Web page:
Social Networks Fill Niches, Professional and Otherwise

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On Monday, IT Business Edge blogger Mike Vizard wrote about IBM's new social network dedicated to data governance. IBM's hope is that "data governance professionals will do more to advance data quality by collectively addressing issues that every business faces," he said. Mike focused on the network's ability to narrow the divide between business and IT pros as they focus on solving data governance problems together.


I think IBM is on to something with the network idea. Data governance isn't the only enterprise practice that could benefit from offering practitioners a network. Social networking also figures into Blueworks, a business process management community IBM introduced earlier this year. Its three primary features are browser-based modeling capabilities, pre-built content supplied by IBM and other contributors, and an area for more direct collaboration and exchange of ideas. As BPM analyst and Column 2 blogger Sandy Kemsley pointed out, Blueworks' content and community areas could form the foundation for a BPM center of excellence.


While there is value to general professional networks like LinkedIn (it's a great place to recruit job candidates for example), there's a reason folks join the groups that LinkedIn offers. They want to discuss best practices, seek advice, offer suggestions and otherwise compare notes with professionals working in the same field and who are facing the same challenges.


I've received a couple of inquiries from a PR professional promoting dot429.com, which he tells me is "specifically targeted to lesbian, gay, bisexual and transgender (LGBT) professionals and their straight allies." It features profile pages, updates, messaging, online introductions, articles (many of which, judging by my peek at the site, aren't necessarily about career topics), and a job postings section. The site also hosts monthly live get-togethers in different cities.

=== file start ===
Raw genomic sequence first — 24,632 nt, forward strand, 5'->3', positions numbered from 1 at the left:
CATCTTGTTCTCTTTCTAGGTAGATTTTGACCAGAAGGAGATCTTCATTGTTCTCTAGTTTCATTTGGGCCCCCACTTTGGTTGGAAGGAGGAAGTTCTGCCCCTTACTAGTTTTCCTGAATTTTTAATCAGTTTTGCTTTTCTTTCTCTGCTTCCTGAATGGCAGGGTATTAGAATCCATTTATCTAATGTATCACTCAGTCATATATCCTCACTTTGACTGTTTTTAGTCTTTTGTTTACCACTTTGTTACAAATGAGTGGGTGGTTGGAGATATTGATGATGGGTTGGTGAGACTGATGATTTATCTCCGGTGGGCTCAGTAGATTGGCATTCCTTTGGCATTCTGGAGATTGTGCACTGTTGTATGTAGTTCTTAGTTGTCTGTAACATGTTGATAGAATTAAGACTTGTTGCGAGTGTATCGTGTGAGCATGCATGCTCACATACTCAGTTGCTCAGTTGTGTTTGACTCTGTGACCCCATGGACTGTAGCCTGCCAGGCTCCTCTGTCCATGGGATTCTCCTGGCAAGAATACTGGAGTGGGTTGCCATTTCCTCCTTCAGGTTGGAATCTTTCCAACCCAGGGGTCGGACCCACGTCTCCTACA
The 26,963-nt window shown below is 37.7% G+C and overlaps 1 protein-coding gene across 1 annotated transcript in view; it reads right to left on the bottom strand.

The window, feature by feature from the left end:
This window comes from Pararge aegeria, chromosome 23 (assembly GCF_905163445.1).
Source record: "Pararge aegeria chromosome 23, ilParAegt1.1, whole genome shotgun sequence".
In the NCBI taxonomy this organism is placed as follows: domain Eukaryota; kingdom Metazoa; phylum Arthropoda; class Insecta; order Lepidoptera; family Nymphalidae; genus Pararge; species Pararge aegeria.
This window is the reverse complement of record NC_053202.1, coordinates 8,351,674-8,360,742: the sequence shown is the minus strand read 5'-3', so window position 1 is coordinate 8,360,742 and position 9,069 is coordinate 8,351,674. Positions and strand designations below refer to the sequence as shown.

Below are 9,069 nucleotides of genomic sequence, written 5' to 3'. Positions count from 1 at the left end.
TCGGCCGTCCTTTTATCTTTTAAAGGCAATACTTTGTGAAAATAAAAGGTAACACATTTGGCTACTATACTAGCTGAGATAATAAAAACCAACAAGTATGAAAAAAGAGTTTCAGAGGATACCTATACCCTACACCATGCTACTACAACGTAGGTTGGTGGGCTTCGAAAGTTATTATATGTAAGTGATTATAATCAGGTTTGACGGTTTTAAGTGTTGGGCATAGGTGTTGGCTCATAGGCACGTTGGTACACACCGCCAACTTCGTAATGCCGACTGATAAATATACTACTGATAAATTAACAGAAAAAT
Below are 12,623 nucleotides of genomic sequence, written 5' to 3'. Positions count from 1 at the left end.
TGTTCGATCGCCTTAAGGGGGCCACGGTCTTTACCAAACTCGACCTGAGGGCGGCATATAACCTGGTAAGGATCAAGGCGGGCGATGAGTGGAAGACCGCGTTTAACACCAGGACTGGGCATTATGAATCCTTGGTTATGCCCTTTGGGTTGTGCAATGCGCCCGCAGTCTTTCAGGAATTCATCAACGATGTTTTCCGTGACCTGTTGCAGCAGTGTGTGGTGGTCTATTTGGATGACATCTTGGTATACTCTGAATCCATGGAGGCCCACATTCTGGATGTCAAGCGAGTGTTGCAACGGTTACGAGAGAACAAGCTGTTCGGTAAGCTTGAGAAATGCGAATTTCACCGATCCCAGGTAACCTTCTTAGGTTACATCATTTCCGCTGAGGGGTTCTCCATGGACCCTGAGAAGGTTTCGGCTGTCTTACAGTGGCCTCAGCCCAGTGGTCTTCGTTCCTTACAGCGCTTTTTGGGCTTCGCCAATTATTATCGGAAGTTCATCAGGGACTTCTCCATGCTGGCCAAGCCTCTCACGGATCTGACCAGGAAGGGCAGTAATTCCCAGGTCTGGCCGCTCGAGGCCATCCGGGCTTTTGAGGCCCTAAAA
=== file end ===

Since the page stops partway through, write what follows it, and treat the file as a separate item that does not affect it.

He likened it to BlackPlanet.com, which bills itself as "the best website to meet black people, period." The site appears to be for those hoping to make both personal and professional connections.


I'm sure there is some professional value to dot429.com and BlackPlanet.com, especially since I suspect both LBGT and African-American professionals sometimes still encounter racism on the job (a point IT Business Edge blogger Don Tennant made in April.) They may find it helpful to discuss it with others who have dealt with similar problems. Based on my (admittedly cursory) visits to the sites, however, it seems they might be of more interest to advertisers seeking to target certain demographics or to folks looking for a date than to those looking for professional-development opportunities. BlackPlanet.com's home page says the site is for people "looking to promote your music to a black audience or discuss news of the day with other black people or to meet a beautiful black woman or a strong black man."


While there's nothing wrong with that, it might be tough to find somebody who wants to discuss data governance.


Seemingly more career-oriented than dot429.com or BlackPlanet.com but broader in focus than IBM's data governance network is 48Upper, a social network targeted to IT pros that HP launched earlier this summer. I guess it shows there's room for a broad spectrum of niche networks.


I wrote about the proliferation of social networks two years ago, citing Burnt Marshmallows, a camping site more or less ridiculed by a New York Times writer. "Wonder if that site's still around?" I thought as I read my post. Guess what? It is. It has 5,000 members (a number of whom belong to groups targeted to more specific interests, including Camping with Kids, Dogs Allowed and Deep Woods Camping).